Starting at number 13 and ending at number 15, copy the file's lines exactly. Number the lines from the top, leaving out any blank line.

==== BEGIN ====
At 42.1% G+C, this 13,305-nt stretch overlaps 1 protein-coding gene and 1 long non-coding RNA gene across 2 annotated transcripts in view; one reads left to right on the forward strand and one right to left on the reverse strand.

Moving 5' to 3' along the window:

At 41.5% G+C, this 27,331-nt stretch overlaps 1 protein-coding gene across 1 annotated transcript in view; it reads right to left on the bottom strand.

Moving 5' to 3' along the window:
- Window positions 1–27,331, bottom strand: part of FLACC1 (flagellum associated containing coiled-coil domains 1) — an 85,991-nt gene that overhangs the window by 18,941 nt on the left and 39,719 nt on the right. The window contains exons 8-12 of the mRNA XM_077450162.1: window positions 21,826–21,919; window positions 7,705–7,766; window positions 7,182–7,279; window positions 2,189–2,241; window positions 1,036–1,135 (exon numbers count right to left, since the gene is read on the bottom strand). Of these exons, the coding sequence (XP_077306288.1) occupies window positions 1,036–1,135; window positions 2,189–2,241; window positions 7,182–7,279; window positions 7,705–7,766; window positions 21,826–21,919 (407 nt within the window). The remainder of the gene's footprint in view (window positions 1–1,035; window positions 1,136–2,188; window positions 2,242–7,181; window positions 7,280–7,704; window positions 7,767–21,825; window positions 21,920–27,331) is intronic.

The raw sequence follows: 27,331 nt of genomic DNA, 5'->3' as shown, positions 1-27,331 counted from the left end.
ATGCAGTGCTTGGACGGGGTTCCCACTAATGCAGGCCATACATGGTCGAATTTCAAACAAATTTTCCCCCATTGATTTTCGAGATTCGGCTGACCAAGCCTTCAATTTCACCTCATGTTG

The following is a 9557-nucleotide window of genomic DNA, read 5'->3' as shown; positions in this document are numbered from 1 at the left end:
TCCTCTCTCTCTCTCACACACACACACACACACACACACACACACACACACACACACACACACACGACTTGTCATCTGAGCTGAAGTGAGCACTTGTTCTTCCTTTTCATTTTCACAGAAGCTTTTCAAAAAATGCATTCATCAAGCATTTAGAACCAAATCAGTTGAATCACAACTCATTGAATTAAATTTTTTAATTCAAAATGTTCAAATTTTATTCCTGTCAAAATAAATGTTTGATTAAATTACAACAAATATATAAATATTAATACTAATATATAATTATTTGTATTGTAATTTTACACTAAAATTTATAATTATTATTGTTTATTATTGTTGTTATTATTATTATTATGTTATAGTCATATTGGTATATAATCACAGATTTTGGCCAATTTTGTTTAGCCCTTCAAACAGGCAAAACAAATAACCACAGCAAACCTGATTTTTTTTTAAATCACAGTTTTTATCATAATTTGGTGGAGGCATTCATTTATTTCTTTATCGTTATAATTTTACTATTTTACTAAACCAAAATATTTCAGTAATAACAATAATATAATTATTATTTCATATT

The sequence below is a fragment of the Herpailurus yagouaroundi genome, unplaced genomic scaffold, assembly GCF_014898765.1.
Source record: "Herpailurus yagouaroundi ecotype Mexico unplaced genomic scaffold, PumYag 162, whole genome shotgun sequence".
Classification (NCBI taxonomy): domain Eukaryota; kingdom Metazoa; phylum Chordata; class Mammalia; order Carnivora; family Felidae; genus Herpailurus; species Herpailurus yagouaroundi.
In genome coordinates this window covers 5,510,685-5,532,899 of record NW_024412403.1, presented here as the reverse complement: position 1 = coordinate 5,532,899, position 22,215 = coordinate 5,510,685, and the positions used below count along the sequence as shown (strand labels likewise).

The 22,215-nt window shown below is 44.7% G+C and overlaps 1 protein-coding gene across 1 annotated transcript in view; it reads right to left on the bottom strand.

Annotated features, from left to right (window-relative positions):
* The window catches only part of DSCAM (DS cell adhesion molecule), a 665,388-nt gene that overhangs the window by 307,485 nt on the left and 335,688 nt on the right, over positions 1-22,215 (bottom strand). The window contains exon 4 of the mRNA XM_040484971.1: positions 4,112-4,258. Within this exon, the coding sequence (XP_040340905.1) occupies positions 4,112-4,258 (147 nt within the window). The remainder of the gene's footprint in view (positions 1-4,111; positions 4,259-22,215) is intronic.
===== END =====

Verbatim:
In genome coordinates this window covers 5,510,685-5,532,899 of record NW_024412403.1, presented here as the reverse complement: position 1 = coordinate 5,532,899, position 22,215 = coordinate 5,510,685, and the positions used below count along the sequence as shown (strand labels likewise).

The 22,215-nt window shown below is 44.7% G+C and overlaps 1 protein-coding gene across 1 annotated transcript in view; it reads right to left on the bottom strand.

Annotated features, from left to right (window-relative positions):